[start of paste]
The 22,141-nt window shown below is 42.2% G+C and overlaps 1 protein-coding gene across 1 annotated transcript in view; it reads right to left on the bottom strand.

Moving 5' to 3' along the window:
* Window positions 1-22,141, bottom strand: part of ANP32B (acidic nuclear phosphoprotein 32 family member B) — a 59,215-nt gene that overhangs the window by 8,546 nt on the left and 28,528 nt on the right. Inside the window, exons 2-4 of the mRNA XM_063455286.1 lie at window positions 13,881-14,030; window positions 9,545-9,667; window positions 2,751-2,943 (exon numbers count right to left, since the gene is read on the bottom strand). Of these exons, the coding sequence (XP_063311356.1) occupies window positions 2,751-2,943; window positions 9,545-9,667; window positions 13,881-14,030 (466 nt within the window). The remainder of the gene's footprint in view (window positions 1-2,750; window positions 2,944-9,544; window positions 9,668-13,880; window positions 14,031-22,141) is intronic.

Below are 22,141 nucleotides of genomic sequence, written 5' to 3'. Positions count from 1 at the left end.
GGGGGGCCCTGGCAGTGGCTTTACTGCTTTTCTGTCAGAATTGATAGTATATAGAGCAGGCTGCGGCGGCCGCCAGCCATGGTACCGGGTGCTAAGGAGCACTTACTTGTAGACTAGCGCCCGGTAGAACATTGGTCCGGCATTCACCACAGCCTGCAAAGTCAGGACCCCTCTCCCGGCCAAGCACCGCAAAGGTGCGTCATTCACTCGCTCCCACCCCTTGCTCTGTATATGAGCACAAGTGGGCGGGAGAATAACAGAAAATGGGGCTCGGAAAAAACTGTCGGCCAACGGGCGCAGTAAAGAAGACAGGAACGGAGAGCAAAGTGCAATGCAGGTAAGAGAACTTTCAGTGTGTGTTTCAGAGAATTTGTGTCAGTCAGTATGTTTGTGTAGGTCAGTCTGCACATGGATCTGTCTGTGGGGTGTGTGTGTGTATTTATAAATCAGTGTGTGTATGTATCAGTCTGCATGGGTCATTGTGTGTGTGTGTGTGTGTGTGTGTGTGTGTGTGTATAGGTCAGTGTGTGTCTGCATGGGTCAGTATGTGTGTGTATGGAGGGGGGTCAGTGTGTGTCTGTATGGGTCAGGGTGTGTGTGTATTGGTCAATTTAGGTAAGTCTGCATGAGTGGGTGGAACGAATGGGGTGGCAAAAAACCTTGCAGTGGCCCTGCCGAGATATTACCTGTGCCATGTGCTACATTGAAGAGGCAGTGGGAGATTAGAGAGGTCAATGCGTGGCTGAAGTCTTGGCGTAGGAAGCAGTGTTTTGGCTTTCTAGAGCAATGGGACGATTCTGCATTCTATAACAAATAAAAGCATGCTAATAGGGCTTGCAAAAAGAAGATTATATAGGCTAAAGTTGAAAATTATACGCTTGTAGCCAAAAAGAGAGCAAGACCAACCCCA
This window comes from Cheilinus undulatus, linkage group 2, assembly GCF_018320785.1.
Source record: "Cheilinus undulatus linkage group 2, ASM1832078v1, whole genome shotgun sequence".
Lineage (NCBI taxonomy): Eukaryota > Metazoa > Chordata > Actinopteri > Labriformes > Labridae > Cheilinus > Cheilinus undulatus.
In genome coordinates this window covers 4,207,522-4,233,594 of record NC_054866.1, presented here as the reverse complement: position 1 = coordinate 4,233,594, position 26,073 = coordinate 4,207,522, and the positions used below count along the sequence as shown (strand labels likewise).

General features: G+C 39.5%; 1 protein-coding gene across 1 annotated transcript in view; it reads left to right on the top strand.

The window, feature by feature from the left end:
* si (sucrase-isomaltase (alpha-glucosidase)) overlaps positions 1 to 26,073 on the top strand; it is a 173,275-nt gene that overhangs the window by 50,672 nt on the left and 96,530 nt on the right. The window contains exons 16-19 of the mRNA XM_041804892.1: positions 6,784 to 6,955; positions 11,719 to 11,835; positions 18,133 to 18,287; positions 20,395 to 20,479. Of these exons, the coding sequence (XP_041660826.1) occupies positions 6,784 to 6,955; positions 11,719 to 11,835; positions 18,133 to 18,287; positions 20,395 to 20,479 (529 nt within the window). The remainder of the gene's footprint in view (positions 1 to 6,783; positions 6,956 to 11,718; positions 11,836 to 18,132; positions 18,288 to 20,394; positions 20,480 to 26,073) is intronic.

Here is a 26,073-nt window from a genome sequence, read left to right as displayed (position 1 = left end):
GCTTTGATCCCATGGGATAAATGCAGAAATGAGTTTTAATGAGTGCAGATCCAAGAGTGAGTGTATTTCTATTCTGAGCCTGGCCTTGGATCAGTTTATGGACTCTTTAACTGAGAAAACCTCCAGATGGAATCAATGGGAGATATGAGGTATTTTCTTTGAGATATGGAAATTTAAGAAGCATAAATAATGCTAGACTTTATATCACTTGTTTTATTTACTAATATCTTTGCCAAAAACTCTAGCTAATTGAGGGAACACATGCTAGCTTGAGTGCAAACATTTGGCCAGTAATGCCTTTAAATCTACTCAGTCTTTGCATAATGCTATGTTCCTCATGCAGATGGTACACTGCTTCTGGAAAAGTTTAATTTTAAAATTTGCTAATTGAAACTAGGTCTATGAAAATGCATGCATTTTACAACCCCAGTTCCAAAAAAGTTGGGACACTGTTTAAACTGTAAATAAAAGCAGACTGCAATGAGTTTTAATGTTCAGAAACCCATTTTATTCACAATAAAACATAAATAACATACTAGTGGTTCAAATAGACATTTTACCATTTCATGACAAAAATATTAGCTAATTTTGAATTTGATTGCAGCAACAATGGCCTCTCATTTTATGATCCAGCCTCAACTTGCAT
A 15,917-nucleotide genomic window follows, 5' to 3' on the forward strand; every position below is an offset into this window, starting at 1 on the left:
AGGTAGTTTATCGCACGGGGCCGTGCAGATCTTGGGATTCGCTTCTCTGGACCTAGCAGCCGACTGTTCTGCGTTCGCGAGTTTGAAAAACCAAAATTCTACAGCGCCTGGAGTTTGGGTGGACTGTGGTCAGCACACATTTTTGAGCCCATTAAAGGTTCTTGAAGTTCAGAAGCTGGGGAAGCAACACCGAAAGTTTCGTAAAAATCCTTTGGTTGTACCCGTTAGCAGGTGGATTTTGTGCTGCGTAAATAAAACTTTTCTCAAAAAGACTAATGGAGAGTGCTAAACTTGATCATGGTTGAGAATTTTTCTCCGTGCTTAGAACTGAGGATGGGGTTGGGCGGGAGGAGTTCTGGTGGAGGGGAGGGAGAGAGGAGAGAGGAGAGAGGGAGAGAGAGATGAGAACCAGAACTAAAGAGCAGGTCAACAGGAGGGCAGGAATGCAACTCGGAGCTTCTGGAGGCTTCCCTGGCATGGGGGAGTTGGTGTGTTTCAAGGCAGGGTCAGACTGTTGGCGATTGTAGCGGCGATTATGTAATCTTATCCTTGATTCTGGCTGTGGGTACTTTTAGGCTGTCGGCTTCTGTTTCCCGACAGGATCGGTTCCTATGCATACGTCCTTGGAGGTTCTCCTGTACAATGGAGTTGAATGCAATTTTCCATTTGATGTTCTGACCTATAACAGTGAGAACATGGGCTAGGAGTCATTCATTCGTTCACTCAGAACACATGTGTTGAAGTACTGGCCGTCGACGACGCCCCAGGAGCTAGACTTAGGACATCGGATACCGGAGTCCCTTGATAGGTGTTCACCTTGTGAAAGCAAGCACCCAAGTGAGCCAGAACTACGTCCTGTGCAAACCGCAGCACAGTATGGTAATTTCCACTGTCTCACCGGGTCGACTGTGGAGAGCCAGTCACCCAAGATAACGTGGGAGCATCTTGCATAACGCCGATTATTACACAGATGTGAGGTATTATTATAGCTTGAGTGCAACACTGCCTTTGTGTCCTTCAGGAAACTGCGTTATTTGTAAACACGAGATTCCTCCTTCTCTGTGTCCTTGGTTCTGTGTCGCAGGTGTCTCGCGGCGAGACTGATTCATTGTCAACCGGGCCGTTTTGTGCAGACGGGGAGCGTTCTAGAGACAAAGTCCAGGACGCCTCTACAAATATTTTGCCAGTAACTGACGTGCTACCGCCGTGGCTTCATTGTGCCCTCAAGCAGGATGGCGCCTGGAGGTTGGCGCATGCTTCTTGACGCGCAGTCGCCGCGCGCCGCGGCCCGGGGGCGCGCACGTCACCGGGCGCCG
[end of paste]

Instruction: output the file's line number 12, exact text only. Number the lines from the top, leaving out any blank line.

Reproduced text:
* si (sucrase-isomaltase (alpha-glucosidase)) overlaps positions 1 to 26,073 on the top strand; it is a 173,275-nt gene that overhangs the window by 50,672 nt on the left and 96,530 nt on the right. The window contains exons 16-19 of the mRNA XM_041804892.1: positions 6,784 to 6,955; positions 11,719 to 11,835; positions 18,133 to 18,287; positions 20,395 to 20,479. Of these exons, the coding sequence (XP_041660826.1) occupies positions 6,784 to 6,955; positions 11,719 to 11,835; positions 18,133 to 18,287; positions 20,395 to 20,479 (529 nt within the window). The remainder of the gene's footprint in view (positions 1 to 6,783; positions 6,956 to 11,718; positions 11,836 to 18,132; positions 18,288 to 20,394; positions 20,480 to 26,073) is intronic.